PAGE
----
When I took the job as director of a program to assist released prisoners reentering society, a friend sent a message promising to pray for me to St. Barabbas. Of course, she meant Dismas, the thief on Jesus’ right to whom he promises eternal life. But the mistake brought me up short. Since then I think of Barabbas often.
Imagine him chained in the deep dungeons below Jerusalem, well underneath all those shops tourists visit. Barabbas, dirty, thirsty, sore from beatings and abuse, is waiting to be crucified. Then, all of a sudden, he is released from his chains and dragged up to the bright light. I picture him standing, confused, in the sun, filthy, wearing rags.
Where did he go? Did he have family? He is said to have been an insurrectionary Zealot, so maybe he had a community of friends and supporters to turn to. Maybe they were there, looking for him, having heard Pontius Pilate’s instruction to release Barrabas. Surely they hustled him out of the city to safety.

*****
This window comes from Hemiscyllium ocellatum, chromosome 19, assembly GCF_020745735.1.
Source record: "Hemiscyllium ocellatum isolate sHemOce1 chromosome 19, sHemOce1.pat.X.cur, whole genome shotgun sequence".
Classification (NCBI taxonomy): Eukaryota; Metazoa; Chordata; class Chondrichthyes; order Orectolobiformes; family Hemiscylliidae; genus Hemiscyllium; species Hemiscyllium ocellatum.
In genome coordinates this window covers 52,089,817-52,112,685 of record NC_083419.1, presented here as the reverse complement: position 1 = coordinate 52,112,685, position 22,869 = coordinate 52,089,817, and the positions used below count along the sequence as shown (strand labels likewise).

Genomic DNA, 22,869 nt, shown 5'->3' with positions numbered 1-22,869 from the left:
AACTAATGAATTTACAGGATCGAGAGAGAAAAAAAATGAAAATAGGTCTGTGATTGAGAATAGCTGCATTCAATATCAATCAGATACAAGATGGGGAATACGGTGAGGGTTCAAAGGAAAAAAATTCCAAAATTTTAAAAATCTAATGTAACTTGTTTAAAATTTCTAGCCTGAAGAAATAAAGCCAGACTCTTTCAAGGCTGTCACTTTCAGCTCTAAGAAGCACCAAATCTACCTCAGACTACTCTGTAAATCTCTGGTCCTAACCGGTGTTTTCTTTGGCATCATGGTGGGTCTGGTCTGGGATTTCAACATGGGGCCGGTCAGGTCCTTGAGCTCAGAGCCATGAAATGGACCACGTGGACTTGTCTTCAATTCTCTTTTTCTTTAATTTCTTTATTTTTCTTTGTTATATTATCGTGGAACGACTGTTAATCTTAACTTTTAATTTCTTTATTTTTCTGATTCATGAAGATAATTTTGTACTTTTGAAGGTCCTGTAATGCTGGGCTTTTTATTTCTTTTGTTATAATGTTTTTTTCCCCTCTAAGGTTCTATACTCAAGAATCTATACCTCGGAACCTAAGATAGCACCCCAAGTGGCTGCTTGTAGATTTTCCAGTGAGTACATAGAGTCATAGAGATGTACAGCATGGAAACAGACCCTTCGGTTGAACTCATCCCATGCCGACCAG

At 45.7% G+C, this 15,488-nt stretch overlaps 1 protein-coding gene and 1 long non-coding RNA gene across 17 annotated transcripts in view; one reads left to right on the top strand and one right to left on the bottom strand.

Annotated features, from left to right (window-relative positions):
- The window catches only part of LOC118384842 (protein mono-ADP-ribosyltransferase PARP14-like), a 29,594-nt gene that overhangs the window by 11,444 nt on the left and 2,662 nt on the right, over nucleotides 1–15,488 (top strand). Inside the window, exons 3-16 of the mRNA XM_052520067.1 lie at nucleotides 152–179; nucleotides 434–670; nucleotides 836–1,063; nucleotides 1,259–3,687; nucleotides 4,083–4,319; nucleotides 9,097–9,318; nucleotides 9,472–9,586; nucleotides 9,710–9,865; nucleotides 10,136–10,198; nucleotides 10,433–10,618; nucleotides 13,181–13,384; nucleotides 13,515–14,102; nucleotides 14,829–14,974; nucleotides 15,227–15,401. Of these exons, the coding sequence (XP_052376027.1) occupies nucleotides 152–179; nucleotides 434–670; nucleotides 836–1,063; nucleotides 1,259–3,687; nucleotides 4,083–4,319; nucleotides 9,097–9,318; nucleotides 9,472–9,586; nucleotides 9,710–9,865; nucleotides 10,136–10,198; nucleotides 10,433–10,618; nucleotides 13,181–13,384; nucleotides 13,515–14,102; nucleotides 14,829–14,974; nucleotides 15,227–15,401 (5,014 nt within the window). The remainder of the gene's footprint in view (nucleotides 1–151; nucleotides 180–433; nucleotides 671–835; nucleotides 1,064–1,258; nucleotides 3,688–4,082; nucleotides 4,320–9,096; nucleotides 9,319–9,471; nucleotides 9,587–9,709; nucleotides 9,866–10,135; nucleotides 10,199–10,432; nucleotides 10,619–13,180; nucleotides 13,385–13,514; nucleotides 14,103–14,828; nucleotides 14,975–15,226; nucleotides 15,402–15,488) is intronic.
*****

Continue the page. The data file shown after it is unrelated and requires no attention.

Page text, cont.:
From childhood I had imagined Barrabas to be a murderer, the worst of the worst, replaced by Jesus in a bitterly ironic role reversal. That interpretation makes my image of Barabbas released even stronger. When he learned about the trade, he must have felt gratitude at his great good luck. Did he feel pity for Jesus? Did he become a follower of Jesus? If he’d been a murderer, did he reform? What help did he need to build a new life? Did he get that help or was he rearrested?
In this day of mass incarceration we see a lot of Barabbases. Pray for them. Make a commitment to some small action to set prisoners free.